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    Ghostwriting project with original research.
"Crashproof Prosperity" by Kip Herriage
This was a challenging assignment for the editor and publisher of a national investment newsletter. The project was to take six years of newsletter back issues and blog posts on a variety of investment topics, sort them into chapters, then create connecting material in his voice. Repetitive passages had to be weeded out and a substantial amount of outside research was required to define terms that would have been familiar to his long-term subscribers, but not to his new readers for the book. The paperback is being successfully sold internationally and is now in a second printing.

Here are a couple sample passages I created to connect blocks of his original material:

Because I Said So

     How far did you get protesting that one with your folks? About as far as you’ll get with the Federal Reserve, I’m afraid, when you ask them why you should treat the fiat currency they print by the boxcar load as if it were real money. In oversimplified terms, “because I said so” is pretty much what the word “fiat” boils down to. No, I’m not talking about the car. Most dictionary definitions of fiat go something like this; 1. A command or act of will that creates something without or as if without further effort. 2. An authoritative determination. 3. An authoritative or arbitrary order. The word comes down to us from the Latin expression for “let it be done.” Our modern concepts of decrees, edicts, directives, rulings and even the authoritative Vatican documents called “Papal Bulls” can all be traced back to the same idea. By extension, the very next dictionary entry defines fiat money as money (paper currency) not convertible into coin or specie of equivalent value."

Magical Misdirection

     By now, after reading about all the financial engineering experiments gone wrong in our government and financial institutions, you might be asking yourself how all these things could be allowed to happen. We might have been a lot easier to fool back in 1913, but how could anyone get something like that past us today under the public scrutiny of radio, television, the internet, a booming independent film community and the all-seeing eye of C-SPAN on cable? Actually, there are at least two ways to do it. The first way is to figure out how to control the media through interlocking board memberships and financial leverage. Did you know that the vast majority of news and information you and I consume is controlled by only six mega-corporations, and that media is just one of several global cartels built to keep power in the hands of the elite? The second way is through a technique called misdirection.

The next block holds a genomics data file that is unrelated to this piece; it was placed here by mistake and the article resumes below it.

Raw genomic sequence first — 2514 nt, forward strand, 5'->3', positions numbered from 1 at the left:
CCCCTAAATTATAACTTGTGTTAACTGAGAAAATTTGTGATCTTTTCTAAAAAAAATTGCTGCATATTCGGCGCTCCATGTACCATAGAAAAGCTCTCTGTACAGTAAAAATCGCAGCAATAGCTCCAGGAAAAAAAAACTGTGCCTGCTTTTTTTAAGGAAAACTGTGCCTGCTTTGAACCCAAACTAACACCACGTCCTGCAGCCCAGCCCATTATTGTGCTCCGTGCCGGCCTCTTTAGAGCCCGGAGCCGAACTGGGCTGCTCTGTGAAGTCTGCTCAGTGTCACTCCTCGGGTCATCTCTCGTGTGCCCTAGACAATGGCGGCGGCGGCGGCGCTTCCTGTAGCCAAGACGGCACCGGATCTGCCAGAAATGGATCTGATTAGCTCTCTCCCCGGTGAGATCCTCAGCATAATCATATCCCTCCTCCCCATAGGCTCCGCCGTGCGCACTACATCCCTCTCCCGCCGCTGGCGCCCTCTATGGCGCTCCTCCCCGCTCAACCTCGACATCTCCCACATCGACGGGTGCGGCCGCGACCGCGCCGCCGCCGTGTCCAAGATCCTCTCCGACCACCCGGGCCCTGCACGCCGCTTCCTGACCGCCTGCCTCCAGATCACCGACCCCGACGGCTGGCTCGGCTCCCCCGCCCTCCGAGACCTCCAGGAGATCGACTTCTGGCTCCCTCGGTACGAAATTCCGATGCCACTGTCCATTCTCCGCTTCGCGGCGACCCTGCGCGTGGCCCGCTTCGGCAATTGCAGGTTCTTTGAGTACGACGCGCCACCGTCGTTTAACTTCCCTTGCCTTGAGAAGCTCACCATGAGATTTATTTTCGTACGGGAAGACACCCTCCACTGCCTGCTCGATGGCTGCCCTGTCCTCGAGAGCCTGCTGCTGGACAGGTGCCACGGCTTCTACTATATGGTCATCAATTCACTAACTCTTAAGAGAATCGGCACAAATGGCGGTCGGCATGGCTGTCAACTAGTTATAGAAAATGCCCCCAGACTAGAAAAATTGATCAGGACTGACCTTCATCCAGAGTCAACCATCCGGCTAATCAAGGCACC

Psychologists and marketing experts know that human perception is highly selective. Without this important filtering ability we’d freeze up and daily information overload would make it impossible for us to think or act. We voluntarily participate in misdirection all the time in pop culture. In fact, one Madison Avenue king is rumored to have said that “advertising is the art of arresting human intelligence long enough to get money from it.” Entertainers like David Blaine, rock concert effects designers and famous filmmakers all know how to exploit our selective perception by drawing our attention to one place while the action they don’t want us to notice is happening somewhere else. It was masterful use of misdirection that made the stunning plot twist (and six Oscar nominations) possible at the end of M. Night Shyamalan’s film The Sixth Sense. Watch it a second time and you’ll see a completely different movie. The clues were there in plain sight the whole time – we just didn’t notice them because the director drew our eyes away from them with movement, lighting and camera techniques. Big money has been using exactly the same tricks since the Rothschild dynasty began in the 18th century, again, often with interlocking board memberships and borderless holding companies that make ownership and the true sources of influence virtually untraceable."